The civil war in Libya appears to have hit a stalemate, despite a protracted NATO bombing campaign against Gadhafi-loyal forces under a U.N. mandate on protecting civilians. On Wednesday, NATO reported carrying out 50 strikes, including against missile launchers near Tripoli.

Rebels control eastern Libya and pockets in the west, while Gadhafi is holding on to Tripoli and large stretches of western Libya.

Rebels reported retaking the western mountain village of Qawalish, 70 miles (120 kilometres) from Tripoli, from government forces Thursday after losing it the day before, in the seesaw battles that have become typical on the various fronts. They also said one fighter was killed on the eastern front.

Libyan government spokesman Moussa Ibrahim scoffed at various reports of rebel successes, saying their few advances were only when Gadhafi’s forces temporarily withdraw to avoid air strikes.

“As we withdraw, the 150 joyous rebels go dancing around with some reporters with them,” Ibrahim said. “And the moment when NATO doesn’t have enough rockets or bombs, the army moves back in kills 20 or 30 rebels, and we have the town again.”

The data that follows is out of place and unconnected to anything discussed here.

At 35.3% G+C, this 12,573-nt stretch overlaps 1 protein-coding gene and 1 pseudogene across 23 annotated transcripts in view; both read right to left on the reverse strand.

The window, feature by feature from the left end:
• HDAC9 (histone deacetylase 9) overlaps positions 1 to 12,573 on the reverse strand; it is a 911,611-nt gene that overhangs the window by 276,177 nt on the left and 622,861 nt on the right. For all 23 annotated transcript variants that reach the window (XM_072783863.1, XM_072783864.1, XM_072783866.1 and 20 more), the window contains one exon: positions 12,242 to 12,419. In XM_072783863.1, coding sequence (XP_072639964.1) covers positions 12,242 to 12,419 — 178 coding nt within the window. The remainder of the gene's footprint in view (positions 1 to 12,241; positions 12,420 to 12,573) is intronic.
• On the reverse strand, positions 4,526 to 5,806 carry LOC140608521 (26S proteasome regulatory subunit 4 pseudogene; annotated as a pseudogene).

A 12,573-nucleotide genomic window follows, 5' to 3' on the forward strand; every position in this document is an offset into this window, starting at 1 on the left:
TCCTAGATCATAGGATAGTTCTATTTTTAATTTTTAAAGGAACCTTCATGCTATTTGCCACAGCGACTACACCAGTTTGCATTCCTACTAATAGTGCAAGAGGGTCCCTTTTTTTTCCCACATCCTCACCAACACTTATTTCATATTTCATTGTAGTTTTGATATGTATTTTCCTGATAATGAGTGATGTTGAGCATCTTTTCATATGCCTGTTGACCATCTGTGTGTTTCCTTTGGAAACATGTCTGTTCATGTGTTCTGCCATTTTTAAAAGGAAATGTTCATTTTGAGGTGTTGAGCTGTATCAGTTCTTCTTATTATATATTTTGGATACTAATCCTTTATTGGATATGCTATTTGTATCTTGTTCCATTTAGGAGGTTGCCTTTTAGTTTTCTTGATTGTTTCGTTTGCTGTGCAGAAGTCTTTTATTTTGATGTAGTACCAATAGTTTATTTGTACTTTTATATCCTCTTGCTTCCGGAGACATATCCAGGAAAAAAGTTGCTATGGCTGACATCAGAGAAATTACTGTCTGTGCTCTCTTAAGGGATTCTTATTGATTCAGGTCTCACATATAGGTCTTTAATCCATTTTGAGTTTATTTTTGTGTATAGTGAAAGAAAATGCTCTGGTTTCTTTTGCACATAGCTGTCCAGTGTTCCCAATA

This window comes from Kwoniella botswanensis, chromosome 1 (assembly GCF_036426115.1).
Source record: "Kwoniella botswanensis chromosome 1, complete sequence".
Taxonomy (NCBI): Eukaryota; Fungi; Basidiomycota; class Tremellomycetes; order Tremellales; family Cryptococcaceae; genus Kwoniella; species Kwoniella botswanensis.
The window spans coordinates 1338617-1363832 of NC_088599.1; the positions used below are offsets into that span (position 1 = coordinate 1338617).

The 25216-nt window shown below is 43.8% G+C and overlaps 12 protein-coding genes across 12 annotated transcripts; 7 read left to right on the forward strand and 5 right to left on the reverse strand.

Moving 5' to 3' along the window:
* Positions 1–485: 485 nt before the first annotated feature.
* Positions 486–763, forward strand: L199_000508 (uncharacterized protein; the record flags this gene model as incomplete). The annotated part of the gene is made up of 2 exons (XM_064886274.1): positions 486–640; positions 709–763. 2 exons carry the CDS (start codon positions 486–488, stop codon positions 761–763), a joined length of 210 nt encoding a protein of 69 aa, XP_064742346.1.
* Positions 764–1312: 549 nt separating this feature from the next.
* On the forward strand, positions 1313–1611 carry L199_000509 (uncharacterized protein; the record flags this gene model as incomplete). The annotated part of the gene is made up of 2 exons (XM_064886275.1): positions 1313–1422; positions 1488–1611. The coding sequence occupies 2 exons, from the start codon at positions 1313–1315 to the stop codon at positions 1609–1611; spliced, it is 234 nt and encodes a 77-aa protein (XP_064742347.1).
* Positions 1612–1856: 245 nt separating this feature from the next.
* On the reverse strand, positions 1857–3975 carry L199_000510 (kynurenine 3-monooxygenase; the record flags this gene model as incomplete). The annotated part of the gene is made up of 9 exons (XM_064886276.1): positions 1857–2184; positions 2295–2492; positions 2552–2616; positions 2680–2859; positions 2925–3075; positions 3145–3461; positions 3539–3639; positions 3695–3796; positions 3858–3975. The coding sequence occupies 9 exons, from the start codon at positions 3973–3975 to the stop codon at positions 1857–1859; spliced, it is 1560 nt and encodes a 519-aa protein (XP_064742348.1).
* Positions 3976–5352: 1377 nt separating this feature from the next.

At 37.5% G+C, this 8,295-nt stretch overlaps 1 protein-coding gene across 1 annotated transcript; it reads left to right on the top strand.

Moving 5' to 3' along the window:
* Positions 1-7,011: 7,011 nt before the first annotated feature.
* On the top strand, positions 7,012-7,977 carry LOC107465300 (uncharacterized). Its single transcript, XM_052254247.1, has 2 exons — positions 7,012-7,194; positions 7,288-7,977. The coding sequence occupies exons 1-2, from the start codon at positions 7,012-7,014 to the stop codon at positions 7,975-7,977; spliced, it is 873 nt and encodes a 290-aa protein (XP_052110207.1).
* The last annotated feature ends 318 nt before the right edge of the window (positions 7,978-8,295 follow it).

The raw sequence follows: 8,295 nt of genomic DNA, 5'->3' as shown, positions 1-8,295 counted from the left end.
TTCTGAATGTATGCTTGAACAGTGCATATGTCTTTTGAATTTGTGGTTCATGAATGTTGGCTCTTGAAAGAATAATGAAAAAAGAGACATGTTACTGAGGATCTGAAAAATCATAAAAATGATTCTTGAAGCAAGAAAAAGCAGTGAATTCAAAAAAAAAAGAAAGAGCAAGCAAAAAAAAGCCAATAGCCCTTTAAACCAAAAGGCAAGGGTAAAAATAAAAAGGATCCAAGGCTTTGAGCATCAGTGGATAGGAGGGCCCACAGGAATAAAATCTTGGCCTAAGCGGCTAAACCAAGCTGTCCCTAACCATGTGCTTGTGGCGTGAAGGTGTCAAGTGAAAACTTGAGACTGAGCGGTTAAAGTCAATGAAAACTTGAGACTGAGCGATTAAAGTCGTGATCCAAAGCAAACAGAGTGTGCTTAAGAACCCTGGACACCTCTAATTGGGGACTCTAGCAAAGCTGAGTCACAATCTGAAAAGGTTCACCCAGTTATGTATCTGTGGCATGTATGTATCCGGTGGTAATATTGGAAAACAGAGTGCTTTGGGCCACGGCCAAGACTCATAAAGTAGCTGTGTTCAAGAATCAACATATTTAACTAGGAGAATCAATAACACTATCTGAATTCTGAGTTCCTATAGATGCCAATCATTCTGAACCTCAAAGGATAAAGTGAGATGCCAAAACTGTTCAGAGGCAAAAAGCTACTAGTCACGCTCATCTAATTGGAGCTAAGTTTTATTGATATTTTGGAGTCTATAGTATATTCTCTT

Libyan officials have warned nations involved in the NATO campaign that they could be barred from investing or participating in the country’s oil sector if they continue to side with the rebels. But Italy — Libya’s former colonial master — appears to be the first country to be formally barred.

“The Italian government needs to totally forget about Libyan oil and every agreement we signed in the past,” al-Mahmoudi, the prime minister, told reporters in the Libyan capital. “ENI will have to look elsewhere for business.”